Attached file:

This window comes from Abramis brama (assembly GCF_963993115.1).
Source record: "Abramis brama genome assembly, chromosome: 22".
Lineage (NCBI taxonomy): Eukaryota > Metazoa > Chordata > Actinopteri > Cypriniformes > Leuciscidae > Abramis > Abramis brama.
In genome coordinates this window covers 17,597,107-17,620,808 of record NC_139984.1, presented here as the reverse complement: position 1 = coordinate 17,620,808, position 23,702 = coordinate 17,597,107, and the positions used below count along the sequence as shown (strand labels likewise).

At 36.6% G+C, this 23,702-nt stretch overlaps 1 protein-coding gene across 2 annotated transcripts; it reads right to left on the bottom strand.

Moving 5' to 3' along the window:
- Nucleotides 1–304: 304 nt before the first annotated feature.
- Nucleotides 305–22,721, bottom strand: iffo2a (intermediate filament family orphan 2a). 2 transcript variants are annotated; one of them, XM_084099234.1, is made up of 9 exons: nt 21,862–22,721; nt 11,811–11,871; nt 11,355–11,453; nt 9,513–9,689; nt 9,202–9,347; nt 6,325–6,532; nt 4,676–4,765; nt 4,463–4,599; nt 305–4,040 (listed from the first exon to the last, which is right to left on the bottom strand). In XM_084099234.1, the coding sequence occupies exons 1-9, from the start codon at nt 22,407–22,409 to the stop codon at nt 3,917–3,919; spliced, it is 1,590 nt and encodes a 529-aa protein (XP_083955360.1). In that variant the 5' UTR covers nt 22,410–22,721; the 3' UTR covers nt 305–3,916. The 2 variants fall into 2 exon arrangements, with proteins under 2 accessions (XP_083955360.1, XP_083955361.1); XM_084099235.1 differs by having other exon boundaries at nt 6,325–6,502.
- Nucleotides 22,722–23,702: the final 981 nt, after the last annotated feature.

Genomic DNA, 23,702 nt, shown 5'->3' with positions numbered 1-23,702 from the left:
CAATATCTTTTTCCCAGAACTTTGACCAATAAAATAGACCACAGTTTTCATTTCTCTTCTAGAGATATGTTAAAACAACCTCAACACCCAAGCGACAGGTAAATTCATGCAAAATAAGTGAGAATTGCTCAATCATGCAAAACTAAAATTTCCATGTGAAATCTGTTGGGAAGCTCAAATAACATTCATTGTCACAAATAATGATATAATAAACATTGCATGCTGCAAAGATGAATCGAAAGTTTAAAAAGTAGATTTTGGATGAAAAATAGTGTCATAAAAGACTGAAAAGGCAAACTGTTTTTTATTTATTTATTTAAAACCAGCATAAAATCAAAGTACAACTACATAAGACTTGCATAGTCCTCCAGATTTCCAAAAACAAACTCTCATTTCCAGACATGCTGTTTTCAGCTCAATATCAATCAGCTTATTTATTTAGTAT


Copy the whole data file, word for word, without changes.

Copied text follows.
This window comes from Abramis brama (assembly GCF_963993115.1).
Source record: "Abramis brama genome assembly, chromosome: 22".
Lineage (NCBI taxonomy): Eukaryota > Metazoa > Chordata > Actinopteri > Cypriniformes > Leuciscidae > Abramis > Abramis brama.
In genome coordinates this window covers 17,597,107-17,620,808 of record NC_139984.1, presented here as the reverse complement: position 1 = coordinate 17,620,808, position 23,702 = coordinate 17,597,107, and the positions used below count along the sequence as shown (strand labels likewise).

At 36.6% G+C, this 23,702-nt stretch overlaps 1 protein-coding gene across 2 annotated transcripts; it reads right to left on the bottom strand.

Moving 5' to 3' along the window:
- Nucleotides 1–304: 304 nt before the first annotated feature.
- Nucleotides 305–22,721, bottom strand: iffo2a (intermediate filament family orphan 2a). 2 transcript variants are annotated; one of them, XM_084099234.1, is made up of 9 exons: nt 21,862–22,721; nt 11,811–11,871; nt 11,355–11,453; nt 9,513–9,689; nt 9,202–9,347; nt 6,325–6,532; nt 4,676–4,765; nt 4,463–4,599; nt 305–4,040 (listed from the first exon to the last, which is right to left on the bottom strand). In XM_084099234.1, the coding sequence occupies exons 1-9, from the start codon at nt 22,407–22,409 to the stop codon at nt 3,917–3,919; spliced, it is 1,590 nt and encodes a 529-aa protein (XP_083955360.1). In that variant the 5' UTR covers nt 22,410–22,721; the 3' UTR covers nt 305–3,916. The 2 variants fall into 2 exon arrangements, with proteins under 2 accessions (XP_083955360.1, XP_083955361.1); XM_084099235.1 differs by having other exon boundaries at nt 6,325–6,502.
- Nucleotides 22,722–23,702: the final 981 nt, after the last annotated feature.

Genomic DNA, 23,702 nt, shown 5'->3' with positions numbered 1-23,702 from the left:
CAATATCTTTTTCCCAGAACTTTGACCAATAAAATAGACCACAGTTTTCATTTCTCTTCTAGAGATATGTTAAAACAACCTCAACACCCAAGCGACAGGTAAATTCATGCAAAATAAGTGAGAATTGCTCAATCATGCAAAACTAAAATTTCCATGTGAAATCTGTTGGGAAGCTCAAATAACATTCATTGTCACAAATAATGATATAATAAACATTGCATGCTGCAAAGATGAATCGAAAGTTTAAAAAGTAGATTTTGGATGAAAAATAGTGTCATAAAAGACTGAAAAGGCAAACTGTTTTTTATTTATTTATTTAAAACCAGCATAAAATCAAAGTACAACTACATAAGACTTGCATAGTCCTCCAGATTTCCAAAAACAAACTCTCATTTCCAGACATGCTGTTTTCAGCTCAATATCAATCAGCTTATTTATTTAGTAT